My own sense is that we have to work towards a functioning pluralistic society, if only so that we can all live decent and peaceful lives. Acknowledging the difficulty of this aim in no way diminishes its validity and rightness. Of course it will be difficult getting people of different religions, cultures, nations, and ethnicities to live together peaceably - to hold otherwise would require a dismissal or ignorance of most of human history.
Unwillingness to admit this difficulty is also motivated - particularly among those on the left - by a fear of guilt by resemblance. Expressing anything circumspect about multiculturalism could see you misidentified as one of those right-wing enemies who express similar sentiments - it might even somehow put you on a slippery slope towards holding the same opinions. Best, then, to avoid circumspection.
But this is nonsense. The most worthwhile prizes, a pluralistic society being one of them, are often difficult to achieve, and achieving them involves being circumspect and facing the hard questions.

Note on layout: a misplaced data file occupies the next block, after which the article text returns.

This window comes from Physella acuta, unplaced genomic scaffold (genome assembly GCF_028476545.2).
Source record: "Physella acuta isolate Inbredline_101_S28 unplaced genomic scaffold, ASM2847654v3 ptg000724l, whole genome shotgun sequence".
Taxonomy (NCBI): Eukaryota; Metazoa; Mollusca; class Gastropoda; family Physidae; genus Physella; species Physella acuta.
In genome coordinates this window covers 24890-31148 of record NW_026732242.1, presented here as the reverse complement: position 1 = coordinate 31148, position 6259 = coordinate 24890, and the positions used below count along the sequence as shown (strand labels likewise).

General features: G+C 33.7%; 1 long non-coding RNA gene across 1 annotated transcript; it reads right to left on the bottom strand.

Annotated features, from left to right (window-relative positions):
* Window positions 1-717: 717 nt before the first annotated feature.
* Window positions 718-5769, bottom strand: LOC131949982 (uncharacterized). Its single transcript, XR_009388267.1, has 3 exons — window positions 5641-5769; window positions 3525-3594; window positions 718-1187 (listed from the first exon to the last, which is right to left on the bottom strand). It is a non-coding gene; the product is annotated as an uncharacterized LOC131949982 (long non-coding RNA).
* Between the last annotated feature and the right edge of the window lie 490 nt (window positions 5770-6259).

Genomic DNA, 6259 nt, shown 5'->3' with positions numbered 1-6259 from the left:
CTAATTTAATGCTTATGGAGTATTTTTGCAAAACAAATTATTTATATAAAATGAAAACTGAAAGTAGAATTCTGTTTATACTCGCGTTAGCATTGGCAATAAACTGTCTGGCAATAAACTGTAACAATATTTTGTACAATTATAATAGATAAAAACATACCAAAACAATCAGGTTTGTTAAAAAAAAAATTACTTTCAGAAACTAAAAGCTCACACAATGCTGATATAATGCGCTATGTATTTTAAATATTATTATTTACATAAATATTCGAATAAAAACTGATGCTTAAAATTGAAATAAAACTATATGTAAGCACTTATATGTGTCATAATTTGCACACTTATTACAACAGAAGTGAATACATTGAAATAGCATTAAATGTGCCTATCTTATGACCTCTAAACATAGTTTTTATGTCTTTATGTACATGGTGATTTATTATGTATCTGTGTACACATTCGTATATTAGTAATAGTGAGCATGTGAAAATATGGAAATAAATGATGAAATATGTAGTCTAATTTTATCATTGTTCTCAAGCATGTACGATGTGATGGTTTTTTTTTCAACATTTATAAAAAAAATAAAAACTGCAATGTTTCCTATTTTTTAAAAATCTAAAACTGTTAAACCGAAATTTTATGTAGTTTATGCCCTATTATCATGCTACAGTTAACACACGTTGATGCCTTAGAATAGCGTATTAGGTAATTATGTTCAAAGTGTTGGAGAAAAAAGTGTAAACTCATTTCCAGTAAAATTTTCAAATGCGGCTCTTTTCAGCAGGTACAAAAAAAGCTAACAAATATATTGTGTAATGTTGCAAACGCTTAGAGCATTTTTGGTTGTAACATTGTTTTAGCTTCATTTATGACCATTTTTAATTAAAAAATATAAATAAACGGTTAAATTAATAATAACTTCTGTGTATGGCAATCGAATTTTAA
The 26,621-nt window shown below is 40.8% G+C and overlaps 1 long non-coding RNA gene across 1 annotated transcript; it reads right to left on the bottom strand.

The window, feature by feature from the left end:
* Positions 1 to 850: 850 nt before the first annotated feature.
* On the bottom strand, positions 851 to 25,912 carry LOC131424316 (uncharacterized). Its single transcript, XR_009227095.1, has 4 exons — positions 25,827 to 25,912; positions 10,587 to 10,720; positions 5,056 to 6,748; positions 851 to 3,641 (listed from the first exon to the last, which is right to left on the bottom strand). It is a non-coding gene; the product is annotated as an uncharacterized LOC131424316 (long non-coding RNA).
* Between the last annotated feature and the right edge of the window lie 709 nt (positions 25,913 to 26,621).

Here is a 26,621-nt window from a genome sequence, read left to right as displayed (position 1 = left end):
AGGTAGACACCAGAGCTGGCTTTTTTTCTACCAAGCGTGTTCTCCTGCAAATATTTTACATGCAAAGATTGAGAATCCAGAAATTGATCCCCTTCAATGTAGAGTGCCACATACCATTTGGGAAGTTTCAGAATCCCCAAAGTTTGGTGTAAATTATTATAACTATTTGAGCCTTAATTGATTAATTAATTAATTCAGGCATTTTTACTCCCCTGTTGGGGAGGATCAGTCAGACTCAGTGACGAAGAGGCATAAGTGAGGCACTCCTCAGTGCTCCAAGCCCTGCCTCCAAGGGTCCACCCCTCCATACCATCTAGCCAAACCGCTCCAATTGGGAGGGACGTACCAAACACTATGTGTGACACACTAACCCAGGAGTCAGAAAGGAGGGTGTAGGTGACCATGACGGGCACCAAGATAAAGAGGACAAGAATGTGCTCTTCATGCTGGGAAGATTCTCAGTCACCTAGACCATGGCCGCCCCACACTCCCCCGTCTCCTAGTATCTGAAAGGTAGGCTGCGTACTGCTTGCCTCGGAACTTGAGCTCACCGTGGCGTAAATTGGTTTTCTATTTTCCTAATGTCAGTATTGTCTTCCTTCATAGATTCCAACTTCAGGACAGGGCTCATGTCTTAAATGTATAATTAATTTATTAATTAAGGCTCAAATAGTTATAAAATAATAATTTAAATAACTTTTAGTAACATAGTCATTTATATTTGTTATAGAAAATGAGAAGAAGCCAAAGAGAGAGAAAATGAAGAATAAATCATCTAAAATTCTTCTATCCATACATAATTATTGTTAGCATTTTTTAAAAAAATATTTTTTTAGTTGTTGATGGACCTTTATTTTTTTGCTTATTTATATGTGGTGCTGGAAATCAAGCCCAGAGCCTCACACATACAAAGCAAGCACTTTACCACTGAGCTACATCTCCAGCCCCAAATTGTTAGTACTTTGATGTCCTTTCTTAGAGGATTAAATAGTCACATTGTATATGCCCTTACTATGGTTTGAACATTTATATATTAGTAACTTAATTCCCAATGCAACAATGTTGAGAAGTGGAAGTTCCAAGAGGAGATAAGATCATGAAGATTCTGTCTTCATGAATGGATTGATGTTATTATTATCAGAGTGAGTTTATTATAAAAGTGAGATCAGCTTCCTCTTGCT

So here's what I think are some hard questions. Muslim clerics have been vocal in their denunciation of the killings - as e.g. here. Is it, however, the right sort of denunciation, and is it right for us to ask the clerics for more? They agree that the killing of the journalists was wrong, but the wrongness of murder is a fairly easily achieved piece of common ground, and falls short of a trickier and more important confrontation (and hopefully, ultimately, reconciliation) between the religious and the secular:
we can all agree the murders violated the sanctity of human life, but do the clerics agree that freedom of speech enjoys a similar sanctity and that its violation is a large part of the wrong committed by the murderers?
Do the clerics agree that the murderers' right to act on their indignation, however justified, was always curtailed by the need to protect the free speech of others (indeed, of all) and not just the lives of others?
Do they accept the reason for this curtailment, which is that protecting freedom of speech is a greater and/or more necessary virtue than religious observance?
These are not leading questions - 'if they say "no" to any of them then let's deport them' - and I do not think they are a means of identifying deviancy or 'enemy' thinking - the last one would probably prove tricky across our entire society, not just for followers of Islam. But it's hugely important right now that we see eye-to-eye with the Muslim community, and work out where we all stand, and what sort of understanding we can come to. So let's have at it.